Professor Pollard believes that the success of the government closure as a measure to curb the spread of Covid-19 could hinder the process of developing a vaccine, as the limited number of cases in the community could slow the rate at which the vaccine can be tested.
In addition to developing vaccines, doctors are testing existing drugs against viruses such as Ebola, malaria and HIV. Initial results look promising, but until the full clinical trials are completed, doctors cannot be sure that the drugs are working.
It has also been reported that GSK and Sanofi have joined forces to develop a treatment for coronaviruses and plan to prepare a vaccine for testing by the end of 2020.
UK Vaccine Task Force
On April 17, the government launched a task force designed to “rapidly develop a coronavirus vaccine”, as well as to expand manufacturing so that it can be quickly produced and delivered in large quantities.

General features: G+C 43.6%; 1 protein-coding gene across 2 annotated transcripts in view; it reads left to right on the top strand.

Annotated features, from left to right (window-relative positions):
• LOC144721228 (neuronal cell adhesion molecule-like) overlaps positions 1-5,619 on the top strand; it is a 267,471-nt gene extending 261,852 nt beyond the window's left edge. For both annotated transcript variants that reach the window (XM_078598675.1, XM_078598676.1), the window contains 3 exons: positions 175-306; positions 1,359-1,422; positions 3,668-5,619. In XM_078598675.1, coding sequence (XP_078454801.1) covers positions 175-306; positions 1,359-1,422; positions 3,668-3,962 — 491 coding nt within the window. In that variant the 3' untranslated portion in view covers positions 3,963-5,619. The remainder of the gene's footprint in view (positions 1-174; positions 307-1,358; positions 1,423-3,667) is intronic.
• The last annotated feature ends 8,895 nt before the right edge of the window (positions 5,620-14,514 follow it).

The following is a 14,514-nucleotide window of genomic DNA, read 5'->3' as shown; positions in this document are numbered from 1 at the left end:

It will be chaired by Sir Patrick Vallance and Professor Jonathan van Tam, Deputy Chief Physician, and members will include AstraZeneca and the Wellcome Trust.
The government originally earmarked £ 14 million to invest in 21 coronavirus research projects, such as the work of scientists from the University of Oxford and Imperial College London. On April 21, an announcement of an additional £ 44.5 million for the Oxford and Imperial trials further increased this funding.